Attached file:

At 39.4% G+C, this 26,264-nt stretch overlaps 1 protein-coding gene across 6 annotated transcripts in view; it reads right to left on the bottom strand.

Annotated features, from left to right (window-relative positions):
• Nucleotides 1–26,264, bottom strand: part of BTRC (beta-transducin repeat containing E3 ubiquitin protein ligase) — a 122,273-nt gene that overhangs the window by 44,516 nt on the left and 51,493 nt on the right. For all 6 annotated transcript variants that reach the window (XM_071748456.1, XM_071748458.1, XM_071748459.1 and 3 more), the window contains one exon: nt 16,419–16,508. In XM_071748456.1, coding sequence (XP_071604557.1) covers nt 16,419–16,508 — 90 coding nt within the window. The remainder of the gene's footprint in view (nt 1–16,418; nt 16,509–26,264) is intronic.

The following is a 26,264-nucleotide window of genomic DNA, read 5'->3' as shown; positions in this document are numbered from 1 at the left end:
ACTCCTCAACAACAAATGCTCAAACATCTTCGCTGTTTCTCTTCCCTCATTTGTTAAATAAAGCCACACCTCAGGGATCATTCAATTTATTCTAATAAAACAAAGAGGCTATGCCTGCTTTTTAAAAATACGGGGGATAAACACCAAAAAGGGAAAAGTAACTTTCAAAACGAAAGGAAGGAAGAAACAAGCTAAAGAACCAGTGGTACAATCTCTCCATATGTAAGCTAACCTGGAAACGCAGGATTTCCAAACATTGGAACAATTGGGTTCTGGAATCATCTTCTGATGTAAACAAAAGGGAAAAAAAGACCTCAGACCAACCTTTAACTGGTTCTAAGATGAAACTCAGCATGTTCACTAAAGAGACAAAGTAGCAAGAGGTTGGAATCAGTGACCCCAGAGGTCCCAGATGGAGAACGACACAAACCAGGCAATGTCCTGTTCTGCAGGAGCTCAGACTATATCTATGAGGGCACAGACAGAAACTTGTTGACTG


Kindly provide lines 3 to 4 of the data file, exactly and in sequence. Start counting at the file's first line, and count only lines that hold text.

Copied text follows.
• Nucleotides 1–26,264, bottom strand: part of BTRC (beta-transducin repeat containing E3 ubiquitin protein ligase) — a 122,273-nt gene that overhangs the window by 44,516 nt on the left and 51,493 nt on the right. For all 6 annotated transcript variants that reach the window (XM_071748456.1, XM_071748458.1, XM_071748459.1 and 3 more), the window contains one exon: nt 16,419–16,508. In XM_071748456.1, coding sequence (XP_071604557.1) covers nt 16,419–16,508 — 90 coding nt within the window. The remainder of the gene's footprint in view (nt 1–16,418; nt 16,509–26,264) is intronic.

The following is a 26,264-nucleotide window of genomic DNA, read 5'->3' as shown; positions in this document are numbered from 1 at the left end: